How to Build An Effective Volunteer Orientation Program
Posted Thursday, November 2nd, 2017 by Sterling Volunteers Staff
You have created a compelling and comprehensive position description and used a variety of channels to get the word out that you need volunteers for your program, but recruiting a fantastic candidate is only half the battle.
Because your volunteers are one of the pillars of your nonprofit’s success, you want to be just as communicative and engaged once they’ve been recruited – and that means having a thorough orientation program ready to welcome new volunteers. A good volunteer orientation program empowers volunteers and informs new recruits of what exactly lies ahead of them. Read on to learn what’s involved in creating an effective orientation program from start to finish.
The Initial Contact
Orientation should begin the moment you make contact with the new volunteer, whether it’s speaking on the phone or exchanging emails. Reach out to your new volunteer while the excitement of giving back to the community through volunteering is still fresh on their mind!
In these first crucial moments, you are communicating more than a simple welcome message – you’re giving the volunteer a wealth of information about your nonprofit and the change you create in your community. With each communication, your volunteer should get a sense of your expectations and your nonprofit’s mission.
Once you’ve made contact, established a good rapport and scheduled the first meeting, it’s time for the volunteer’s formal orientation. An orientation differs from a training program in that the goal of this session is to familiarize the volunteer candidate with your nonprofit’s mission and expectations. Usually led by a volunteer manager, think of orientation as a great informational overview that says, “Welcome, this is who we are, what we do and why you’re going to love volunteering with us!”
Here’s a sample orientation outline to get you started:
- Organization Overview History of the nonprofit Mission, current goals, and objectives Organizational structure and staff Description of programs and clients served Timelines and descriptions of major organizational events and activities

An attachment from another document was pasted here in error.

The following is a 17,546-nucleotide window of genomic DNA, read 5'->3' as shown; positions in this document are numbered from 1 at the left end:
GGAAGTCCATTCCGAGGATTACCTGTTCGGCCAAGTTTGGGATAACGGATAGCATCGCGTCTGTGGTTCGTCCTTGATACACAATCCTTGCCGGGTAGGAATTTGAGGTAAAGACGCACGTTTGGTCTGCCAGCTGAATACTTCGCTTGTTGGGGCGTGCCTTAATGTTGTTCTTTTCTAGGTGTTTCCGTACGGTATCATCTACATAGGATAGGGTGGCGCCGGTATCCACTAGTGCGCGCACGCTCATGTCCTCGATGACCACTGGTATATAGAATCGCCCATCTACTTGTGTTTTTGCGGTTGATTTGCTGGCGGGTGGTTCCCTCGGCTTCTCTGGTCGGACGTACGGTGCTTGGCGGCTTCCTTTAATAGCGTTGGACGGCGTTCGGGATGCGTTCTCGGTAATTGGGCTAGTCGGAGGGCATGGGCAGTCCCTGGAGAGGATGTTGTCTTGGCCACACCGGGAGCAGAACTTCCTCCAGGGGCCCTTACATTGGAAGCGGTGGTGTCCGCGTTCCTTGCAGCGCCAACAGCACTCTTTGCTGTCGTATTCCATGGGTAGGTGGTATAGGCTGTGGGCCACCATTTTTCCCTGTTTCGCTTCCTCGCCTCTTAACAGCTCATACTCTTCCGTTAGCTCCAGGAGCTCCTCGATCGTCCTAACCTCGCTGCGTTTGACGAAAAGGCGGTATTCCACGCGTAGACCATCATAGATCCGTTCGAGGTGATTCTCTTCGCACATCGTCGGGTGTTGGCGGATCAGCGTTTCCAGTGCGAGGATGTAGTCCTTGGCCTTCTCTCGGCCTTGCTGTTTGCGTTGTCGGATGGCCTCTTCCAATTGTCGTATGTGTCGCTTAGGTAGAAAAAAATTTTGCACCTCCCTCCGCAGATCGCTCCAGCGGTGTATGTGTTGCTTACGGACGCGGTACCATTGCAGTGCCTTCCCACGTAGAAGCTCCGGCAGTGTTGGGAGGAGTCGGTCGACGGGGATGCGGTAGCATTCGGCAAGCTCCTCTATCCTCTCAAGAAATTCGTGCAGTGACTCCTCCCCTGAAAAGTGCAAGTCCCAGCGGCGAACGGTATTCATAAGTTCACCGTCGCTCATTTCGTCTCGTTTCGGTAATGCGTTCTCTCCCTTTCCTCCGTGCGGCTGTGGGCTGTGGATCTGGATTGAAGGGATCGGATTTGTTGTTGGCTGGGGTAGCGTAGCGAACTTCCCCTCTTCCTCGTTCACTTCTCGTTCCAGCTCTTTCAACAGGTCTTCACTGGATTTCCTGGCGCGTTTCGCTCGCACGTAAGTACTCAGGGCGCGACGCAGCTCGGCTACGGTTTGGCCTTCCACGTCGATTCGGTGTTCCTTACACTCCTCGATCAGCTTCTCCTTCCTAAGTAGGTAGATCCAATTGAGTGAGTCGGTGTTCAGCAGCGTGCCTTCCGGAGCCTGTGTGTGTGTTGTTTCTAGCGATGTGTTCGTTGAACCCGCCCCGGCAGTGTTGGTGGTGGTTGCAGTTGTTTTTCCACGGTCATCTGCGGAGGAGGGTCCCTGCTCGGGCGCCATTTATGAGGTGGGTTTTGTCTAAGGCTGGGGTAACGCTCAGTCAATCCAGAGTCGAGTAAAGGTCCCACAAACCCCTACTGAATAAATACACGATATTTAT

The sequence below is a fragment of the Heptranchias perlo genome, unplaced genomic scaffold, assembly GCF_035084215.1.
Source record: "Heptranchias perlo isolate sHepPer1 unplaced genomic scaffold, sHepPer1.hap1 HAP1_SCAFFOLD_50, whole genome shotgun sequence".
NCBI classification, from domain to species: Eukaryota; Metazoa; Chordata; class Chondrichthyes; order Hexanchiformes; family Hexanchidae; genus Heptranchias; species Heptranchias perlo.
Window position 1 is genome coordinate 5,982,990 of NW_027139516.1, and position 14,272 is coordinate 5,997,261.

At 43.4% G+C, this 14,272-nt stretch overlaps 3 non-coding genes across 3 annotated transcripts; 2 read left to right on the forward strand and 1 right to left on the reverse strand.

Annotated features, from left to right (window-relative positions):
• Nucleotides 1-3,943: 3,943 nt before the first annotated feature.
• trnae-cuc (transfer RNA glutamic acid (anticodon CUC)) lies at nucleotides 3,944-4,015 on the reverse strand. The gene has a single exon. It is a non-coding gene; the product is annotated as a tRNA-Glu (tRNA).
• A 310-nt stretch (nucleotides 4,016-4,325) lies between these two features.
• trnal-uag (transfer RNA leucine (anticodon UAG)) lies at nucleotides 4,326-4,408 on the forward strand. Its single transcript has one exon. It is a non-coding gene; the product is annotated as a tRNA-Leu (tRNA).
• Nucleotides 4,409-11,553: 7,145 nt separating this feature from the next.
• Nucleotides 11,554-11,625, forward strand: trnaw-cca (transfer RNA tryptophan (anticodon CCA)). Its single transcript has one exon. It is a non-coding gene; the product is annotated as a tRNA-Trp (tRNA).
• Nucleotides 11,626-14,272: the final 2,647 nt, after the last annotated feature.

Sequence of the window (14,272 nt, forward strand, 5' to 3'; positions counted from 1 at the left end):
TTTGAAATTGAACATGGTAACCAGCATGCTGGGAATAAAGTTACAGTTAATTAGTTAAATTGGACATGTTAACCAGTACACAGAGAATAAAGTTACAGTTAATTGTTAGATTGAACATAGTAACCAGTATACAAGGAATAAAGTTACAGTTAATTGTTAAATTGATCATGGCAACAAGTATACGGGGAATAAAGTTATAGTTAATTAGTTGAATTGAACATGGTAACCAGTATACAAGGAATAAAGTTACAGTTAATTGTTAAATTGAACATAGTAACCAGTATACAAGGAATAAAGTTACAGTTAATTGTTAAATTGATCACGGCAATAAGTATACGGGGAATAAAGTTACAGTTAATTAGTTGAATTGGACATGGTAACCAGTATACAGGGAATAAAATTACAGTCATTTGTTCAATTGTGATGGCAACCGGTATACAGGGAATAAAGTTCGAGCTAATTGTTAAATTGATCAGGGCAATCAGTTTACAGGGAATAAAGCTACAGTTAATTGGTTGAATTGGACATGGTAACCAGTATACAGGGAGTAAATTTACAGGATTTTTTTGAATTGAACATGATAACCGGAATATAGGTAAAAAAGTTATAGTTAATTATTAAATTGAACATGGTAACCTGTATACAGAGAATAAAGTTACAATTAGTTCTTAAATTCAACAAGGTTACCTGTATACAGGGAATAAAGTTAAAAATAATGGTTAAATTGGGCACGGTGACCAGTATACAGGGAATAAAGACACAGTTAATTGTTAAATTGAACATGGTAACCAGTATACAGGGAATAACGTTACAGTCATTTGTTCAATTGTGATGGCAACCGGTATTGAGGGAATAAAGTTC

- Culture of the Organization Policies and procedures Glossary of terms
- Facilities and Staff Tour of the facility Where to store personal belongings Guide to “who’s who” and “who does what” Location of restrooms, supplies, etc. Parking Arrangements for breaks, meals and refreshments
- Volunteer Program Policies and Procedures Types of tasks or other ways in which volunteers contribute Service requirements Check-in procedures Training opportunities Continuation/termination policies Evaluation procedures
What does a thorough orientation like the one above achieve for you and your organization? Easy, it sets up a new volunteer for success and helps your organization create even more change in the community.
In the age of electronics, tangible handouts like a volunteer orientation manual are still invaluable when it comes to creating a great orientation program. Consider emailing a copy of all materials ahead of orientation for volunteers to keep in their records. You can also ask them to print the materials out and bring them to orientation to save organizational resources. Written materials help reinforce the information presented in the orientation presentation. Keep this in mind: a volunteer manual, no matter how informative, should not replace a face-to-face orientation.
Your volunteer manual can include:
- general rules and procedures
- staff and volunteer directory
- a copy of the nonprofit’s mission statement
- check-in procedures
- how to track volunteer hours
- dress code
- reimbursement policy for things like gasoline
- termination policy
3 Benefits to a Comprehensive Orientation Program
As you know, one of the benefits of an orientation program is that it shows the volunteer how their efforts fit into the larger mission. But there are several other benefits as well:
- Increased confidence. An engaging and detailed orientation gives a new volunteer the confidence to jump into their role and begin making an impact right away. Why? They know the rules, where things are and all about the change they are making on behalf of your organization.
- Decrease risk for your organization. When volunteers have a solid knowledge of policies and procedures it makes sense that they are less likely to encounter problems while partnered with your organization. Clear guidelines from the start save resources because you’ll do less damage control in the future.
- Better volunteer retention. Enthusiasm is contagious and keeps volunteers coming back day after day, week after week, to assist your organization and its mission. You can create this enthusiasm from the start and cultivate motivation by sharing with volunteers all the change they are creating with their time and efforts. This is a critical step in retaining that volunteer, and in turning them into a potential donor in the future.
Most nonprofits rely on happy, recurring volunteers to carry out their goals. By putting effort into your volunteer orientation program, you are ensuring that every volunteer knows how to best serve your organization.
Volunteer managers – what’s your organization’s strategy for creating a detailed, unforgettable orientation program for new volunteers? Let us know in the comments. We’d love to hear from you! Please feel free to share thoughts and ideas with us. Connect with us on Twitter, Facebook and LinkedIn to share your comments!*
*This blog originally appeared on Galaxy Digital’s website.